Living

Review: 4 tablets so good you don’t need a stylus, but they have one anyway

HP’s slim, attractive Spectre x2 follows the road not taken by Microsoft’s Surface Pro, using lower-power processors to keep the price down, as well as packing in the must-have keyboard cover.
HP’s slim, attractive Spectre x2 follows the road not taken by Microsoft’s Surface Pro, using lower-power processors to keep the price down, as well as packing in the must-have keyboard cover. Courtesy photo

Some people just prefer the handiness of a stylus; maybe you’re an artist who draws online comics, a writer who depends on hand-written notes or a germophobe who doesn’t want to smudge the screen too much. Here you’ll find a list of Windows, Android and iOS tablets that might suit your needs. Just note that some styluses, like most accessories, are sold separately.

iPad Pro 9.7-inch

CNET rating: 4.5 stars out of 5 (Outstanding)

The good: The new iPad Pro delivers a fast processor; a bright, antireflective display; support for Apple Pencil and Smart Keyboard accessories; better, louder speakers and top-notch cameras, in the same exact body as the iPad Air 2.

The bad: A higher price, plus expensive accessories. Less RAM and a slightly slower processor than the 12.9-inch iPad Pro. iOS still limits overall flexibility of this iPad.

The cost: $599.00

The bottom line: It’s still not a full-fledged laptop killer, but the new 9.7-inch iPad Pro is the best iPad ever made – a near-perfect balance of tablet power and portability.

Microsoft Surface Pro 4

CNET rating: 4 stars out of 5 (Excellent)

The good: The Surface Pro 4 fits a larger screen with a higher resolution into a slightly slimmer body than last year’s model. The pen and keyboard cover are also improved, and this is one of the first mobile systems shipping with Intel’s latest processors.

The bad: Microsoft still refuses to include the Type Cover keyboard by default, forcing a separate purchase. Battery life still isn’t enough for a full day.

The cost: $859.99 to $899.00

The bottom line: A host of small refinements cements the Surface Pro 4’s position as the best-in-class Windows tablet – so long as you’re prepared to pay extra for the required keyboard cover accessory.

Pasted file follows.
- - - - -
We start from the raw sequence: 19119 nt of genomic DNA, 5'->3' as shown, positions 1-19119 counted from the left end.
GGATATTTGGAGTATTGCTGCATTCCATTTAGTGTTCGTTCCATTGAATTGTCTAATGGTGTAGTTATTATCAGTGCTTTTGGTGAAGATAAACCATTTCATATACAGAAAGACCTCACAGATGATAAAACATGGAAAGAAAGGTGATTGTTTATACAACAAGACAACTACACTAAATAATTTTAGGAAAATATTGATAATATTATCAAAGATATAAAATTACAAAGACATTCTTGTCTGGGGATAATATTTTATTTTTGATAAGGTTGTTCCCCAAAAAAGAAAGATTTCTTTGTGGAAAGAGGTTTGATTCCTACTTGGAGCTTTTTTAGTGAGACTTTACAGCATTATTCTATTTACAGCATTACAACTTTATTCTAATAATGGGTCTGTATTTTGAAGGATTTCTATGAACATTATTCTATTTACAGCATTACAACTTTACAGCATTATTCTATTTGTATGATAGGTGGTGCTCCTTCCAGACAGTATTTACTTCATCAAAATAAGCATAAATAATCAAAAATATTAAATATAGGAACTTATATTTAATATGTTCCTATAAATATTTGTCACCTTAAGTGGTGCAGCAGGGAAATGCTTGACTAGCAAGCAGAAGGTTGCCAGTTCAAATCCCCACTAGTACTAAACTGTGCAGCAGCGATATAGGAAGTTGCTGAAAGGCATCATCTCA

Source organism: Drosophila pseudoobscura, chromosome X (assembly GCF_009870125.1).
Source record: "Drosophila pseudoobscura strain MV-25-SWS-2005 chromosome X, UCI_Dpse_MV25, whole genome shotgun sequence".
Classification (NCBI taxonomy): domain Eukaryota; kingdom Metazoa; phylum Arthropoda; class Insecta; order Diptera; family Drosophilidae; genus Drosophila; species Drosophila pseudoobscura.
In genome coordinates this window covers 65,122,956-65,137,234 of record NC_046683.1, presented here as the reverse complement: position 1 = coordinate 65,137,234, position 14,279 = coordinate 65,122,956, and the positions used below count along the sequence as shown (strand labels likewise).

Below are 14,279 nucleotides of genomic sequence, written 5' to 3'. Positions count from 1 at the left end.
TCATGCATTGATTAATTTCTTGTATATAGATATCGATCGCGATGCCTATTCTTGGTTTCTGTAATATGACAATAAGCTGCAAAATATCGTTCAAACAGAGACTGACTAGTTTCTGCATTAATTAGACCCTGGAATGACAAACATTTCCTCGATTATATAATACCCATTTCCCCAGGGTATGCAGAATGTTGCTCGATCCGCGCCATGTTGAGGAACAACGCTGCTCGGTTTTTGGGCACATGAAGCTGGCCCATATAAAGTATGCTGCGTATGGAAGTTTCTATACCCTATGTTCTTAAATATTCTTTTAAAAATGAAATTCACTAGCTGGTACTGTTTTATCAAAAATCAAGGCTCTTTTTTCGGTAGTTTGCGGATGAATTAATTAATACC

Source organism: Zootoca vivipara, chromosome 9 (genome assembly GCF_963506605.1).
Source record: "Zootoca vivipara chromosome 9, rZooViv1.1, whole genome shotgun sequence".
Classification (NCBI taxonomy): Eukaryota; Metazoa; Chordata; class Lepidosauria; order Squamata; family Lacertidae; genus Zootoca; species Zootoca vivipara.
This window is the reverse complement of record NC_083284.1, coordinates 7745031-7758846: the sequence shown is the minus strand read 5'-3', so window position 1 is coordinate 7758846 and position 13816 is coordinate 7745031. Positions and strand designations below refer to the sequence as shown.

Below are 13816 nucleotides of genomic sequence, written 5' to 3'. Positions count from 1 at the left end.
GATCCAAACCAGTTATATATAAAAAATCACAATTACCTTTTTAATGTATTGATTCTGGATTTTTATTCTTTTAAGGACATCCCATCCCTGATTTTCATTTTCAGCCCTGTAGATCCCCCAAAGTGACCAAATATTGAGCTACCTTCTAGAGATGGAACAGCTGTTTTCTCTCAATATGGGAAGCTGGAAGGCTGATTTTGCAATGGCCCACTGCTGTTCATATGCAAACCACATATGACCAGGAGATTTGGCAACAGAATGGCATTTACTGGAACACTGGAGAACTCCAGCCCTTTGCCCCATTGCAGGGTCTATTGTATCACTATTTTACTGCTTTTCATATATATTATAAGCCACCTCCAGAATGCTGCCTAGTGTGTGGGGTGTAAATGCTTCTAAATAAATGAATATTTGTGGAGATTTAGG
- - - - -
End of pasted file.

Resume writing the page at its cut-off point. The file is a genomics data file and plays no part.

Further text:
iPad Pro (12.9-inch)

CNET rating: 4 stars out of 5 (Excellent)

The good: The new iPad Pro is the biggest and fastest Apple tablet to date. The pressure-sensitive Pencil stylus offers superior sketching and drawing, and the Pro’s gorgeous giant screen and quad speakers are ideal for split-screen apps, multitasking and watching movies.

The bad: At launch, very few apps are currently optimized to take advantage of the iPad Pro’s full potential. Its large size makes it less portable than other iPads. Once you’ve paid for the Pencil and keyboard peripherals, the iPad Pro costs as much as a good laptop, but lacks its flexibility.

The cost: $699.99 (refurbished) to $799.00

The bottom line: The iPad Pro is a dream machine for graphic designers and media mavens, but this elegant tablet needs more optimized apps and accessories before it can fully achieve laptop-killer status.

HP Spectre x2

CNET rating: 4 stars out of 5 (Excellent)

The good: The HP Spectre x2 has a slim but sturdy design and a stiffer keyboard than Microsoft’s similar Surface Pro, plus the keyboard cover is included in the base price. A mobile broadband antenna allows for easy on-the-go data.

The bad: The kickstand is hard to operate, the processors are slower than many other premium hybrids, and battery life is merely OK.

The cost: $799.99

The bottom line: HP’s slim, attractive Spectre x2 follows the road not taken by Microsoft’s Surface Pro, using lower-power processors to keep the price down, as well as packing in the must-have keyboard cover.

Contributing CNET staff: Dan Ackerman, Xiomara Blanco, Scott Stein and Laura K. Cucullu

  Comments